The explosion of access to international shows and films from independent filmmakers and from (S)VOD* suppliers like Netflix provides viewers with diverse and exciting choices. Many series and movies are outstanding. Except in one area.
If you hope to reach viewers around the globe, your production’s subtitles or captions must communicate flawlessly, and currently many are failing miserably.
You only have about 2 seconds per title to enable the viewer to absorb the content, so it needs to be picture-perfect.
What does picture-perfect mean in subtitling? It requires quality-control editing to catch more potential problem areas than you’d think. Recently, I did a survey of pitfalls in the final episode of a foreign TV series I’d been watching on Netflix. During that one episode, I documented 84 discrete errors—meaning 84 usage errors, not repeated occurrences like “hte” or even the possible multiple errors within one word or phrase.
At that rate, the reader stumbles due to incorrect subtitles about every 30 seconds and loses concentration on the dialogue.
By the time the brain has sorted out the discrepancy or compensated for misunderstanding, another title has flown by. Subtitles must facilitate viewer immersion.
The problems I found in the show I surveyed involved not just typos but also errors in spelling, grammar, punctuation, timing, capitalization, speaker identification and, most often, idiomatic usage.** Never mind missing titles or titling a character’s use of the English “Okay.” with “alright”. [Can you identify the 5 errors there?] A subtitle editor would catch and fix those.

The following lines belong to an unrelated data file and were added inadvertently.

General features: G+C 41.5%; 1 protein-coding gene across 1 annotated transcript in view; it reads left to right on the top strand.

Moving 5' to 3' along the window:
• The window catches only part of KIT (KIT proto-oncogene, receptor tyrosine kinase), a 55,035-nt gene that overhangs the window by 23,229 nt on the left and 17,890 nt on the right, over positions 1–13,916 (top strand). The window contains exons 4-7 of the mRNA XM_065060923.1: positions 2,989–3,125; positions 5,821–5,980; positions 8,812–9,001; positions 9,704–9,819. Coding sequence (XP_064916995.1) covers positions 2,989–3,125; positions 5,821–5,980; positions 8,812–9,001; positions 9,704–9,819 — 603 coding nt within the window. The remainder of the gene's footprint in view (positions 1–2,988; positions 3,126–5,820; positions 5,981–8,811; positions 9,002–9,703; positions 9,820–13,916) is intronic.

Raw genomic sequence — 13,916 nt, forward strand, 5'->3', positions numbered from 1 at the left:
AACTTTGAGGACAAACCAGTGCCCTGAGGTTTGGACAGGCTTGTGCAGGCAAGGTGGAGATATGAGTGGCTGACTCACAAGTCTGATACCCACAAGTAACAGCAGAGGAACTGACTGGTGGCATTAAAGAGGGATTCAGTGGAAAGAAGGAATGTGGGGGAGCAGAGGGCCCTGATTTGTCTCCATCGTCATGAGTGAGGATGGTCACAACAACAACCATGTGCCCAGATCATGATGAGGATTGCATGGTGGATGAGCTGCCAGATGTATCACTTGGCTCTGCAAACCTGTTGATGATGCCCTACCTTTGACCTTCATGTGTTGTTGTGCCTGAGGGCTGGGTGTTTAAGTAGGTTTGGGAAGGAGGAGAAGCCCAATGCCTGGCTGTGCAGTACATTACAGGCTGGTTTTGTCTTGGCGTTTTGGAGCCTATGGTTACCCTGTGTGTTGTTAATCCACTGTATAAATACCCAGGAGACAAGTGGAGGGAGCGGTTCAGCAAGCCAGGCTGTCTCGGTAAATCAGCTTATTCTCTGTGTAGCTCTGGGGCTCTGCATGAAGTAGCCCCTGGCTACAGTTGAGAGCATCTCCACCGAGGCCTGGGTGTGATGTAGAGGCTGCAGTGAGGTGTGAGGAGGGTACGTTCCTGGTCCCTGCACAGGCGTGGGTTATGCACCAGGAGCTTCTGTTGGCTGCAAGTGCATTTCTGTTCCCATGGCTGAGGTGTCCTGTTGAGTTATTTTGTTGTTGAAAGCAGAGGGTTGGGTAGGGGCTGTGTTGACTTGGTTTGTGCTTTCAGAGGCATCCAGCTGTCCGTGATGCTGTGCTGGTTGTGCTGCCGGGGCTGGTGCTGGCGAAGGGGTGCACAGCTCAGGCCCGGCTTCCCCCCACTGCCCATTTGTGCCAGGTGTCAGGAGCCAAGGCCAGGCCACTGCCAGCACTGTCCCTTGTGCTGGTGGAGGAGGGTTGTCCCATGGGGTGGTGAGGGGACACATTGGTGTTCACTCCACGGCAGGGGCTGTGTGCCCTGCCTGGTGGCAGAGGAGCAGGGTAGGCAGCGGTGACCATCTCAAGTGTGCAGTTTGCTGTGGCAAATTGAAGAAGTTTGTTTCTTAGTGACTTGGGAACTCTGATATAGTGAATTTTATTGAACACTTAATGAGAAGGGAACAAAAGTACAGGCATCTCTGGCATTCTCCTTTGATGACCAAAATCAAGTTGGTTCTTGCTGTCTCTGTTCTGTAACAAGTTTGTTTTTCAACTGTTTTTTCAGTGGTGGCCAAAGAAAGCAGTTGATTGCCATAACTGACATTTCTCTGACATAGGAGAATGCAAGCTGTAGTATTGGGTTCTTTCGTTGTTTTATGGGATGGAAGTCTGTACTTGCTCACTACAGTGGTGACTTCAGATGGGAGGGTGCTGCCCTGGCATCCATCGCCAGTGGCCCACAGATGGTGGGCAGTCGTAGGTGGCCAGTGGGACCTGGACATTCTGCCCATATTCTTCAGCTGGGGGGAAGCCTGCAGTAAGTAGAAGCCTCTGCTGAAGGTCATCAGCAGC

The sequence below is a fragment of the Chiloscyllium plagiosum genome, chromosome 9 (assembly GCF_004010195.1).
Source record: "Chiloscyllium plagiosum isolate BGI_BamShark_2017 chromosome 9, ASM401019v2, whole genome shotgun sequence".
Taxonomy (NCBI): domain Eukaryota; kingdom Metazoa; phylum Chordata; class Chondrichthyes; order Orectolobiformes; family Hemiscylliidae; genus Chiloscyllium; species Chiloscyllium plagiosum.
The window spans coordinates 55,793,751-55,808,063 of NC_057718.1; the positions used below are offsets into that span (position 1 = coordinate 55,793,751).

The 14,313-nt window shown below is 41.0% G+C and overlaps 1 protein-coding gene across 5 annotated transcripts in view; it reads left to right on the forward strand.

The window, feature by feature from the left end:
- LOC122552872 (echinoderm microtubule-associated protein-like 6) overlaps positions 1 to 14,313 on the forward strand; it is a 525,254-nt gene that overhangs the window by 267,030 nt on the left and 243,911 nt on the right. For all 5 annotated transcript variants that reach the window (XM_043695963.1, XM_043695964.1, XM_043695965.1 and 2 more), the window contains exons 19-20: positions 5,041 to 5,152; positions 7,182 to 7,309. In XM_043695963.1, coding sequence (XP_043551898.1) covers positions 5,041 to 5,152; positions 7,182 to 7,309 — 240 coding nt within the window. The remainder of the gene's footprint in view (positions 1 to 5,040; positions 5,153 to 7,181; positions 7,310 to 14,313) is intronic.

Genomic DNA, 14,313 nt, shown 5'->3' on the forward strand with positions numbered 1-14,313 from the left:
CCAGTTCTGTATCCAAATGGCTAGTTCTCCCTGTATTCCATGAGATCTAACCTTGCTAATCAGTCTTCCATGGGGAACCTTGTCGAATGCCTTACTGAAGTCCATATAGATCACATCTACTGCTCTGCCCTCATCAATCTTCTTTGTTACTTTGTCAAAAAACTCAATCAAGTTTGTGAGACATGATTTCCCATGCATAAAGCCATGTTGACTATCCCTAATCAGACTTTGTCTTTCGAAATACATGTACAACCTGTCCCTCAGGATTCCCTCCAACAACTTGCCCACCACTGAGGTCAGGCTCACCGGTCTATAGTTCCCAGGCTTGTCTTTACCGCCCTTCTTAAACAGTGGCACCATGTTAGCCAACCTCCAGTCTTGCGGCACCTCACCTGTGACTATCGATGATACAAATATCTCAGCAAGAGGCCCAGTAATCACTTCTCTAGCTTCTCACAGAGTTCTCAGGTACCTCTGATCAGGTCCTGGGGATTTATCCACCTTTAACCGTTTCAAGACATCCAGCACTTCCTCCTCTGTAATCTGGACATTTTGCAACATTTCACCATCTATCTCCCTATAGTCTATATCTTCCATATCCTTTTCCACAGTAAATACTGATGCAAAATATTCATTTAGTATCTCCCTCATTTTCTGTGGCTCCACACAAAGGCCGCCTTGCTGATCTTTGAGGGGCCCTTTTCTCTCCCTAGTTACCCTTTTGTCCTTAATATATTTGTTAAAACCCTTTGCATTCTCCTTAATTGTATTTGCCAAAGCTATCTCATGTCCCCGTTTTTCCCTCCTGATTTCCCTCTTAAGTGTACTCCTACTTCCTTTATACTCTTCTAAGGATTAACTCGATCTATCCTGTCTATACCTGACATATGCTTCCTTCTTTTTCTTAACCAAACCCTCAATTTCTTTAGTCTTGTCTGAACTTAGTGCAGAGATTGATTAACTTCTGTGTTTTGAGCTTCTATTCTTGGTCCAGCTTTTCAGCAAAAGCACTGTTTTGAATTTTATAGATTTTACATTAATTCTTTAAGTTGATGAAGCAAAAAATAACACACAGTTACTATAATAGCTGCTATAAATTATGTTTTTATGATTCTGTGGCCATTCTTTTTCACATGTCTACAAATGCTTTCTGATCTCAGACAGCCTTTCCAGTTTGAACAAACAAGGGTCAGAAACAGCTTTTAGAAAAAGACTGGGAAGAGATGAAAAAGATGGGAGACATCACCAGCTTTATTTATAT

Why does this happen? It’s probably not the subtitler’s/captioner’s fault. They work under extremely tight deadlines. Good translation takes time. The technology is intricate. And they are usually not briefed to copy edit—nor should they be: translation and copy editing for film are totally different skill sets.
Many shows are titled by people contracted to do the freelance work by companies that, frankly, want output quantity rather than quality. But if you’re working with a professional subtitler and translator, such as those affiliated with SUBTLE, the international Subtitlers’ Association (full disclosure: I’m a member), you are likely dealing with a highly trained and invested individual contractor or small company. Just like writers who need copy editors and proofreaders, as the filmmaker you may wish to hire a collaborative team: the translator/subtitler and the subtitle editor to check for idiomatic correctness. Did you know that “English” in print and film is edited by country? Editing English texts from Britain, the U.S., Canada and Australia requires education and experience in working with those countries’ conventions. Like all types of editing, to edit titles for film you need more than experience helping your friends with their resumes or teaching English for 20 years. You need formal training and ongoing professional development because “the rules” are always changing.
“Native speakers only” is not an adequate qualification requirement for captioning.
Subtitle editing is affordable because the subtitler has done the bulk of the work; the editing just cleans up the titles with a fresh pair of eyes and ensures that your long and expensive project is professional and truly accessible.
The goal of subtitles and captions is to communicate while making viewers forget they are reading titles. Good titling is as important as movie soundtracks: they should enhance the experience while being unnoticeable in the moment.
*(Subscription) Video on Demand
"Facilitate viewer immersion" (and all grammatical variations of it) is a copyrighted phrase. © Vanessa Wells, 2017.
Photo by Daniel Olnes, February 14, 2008, Flickr.com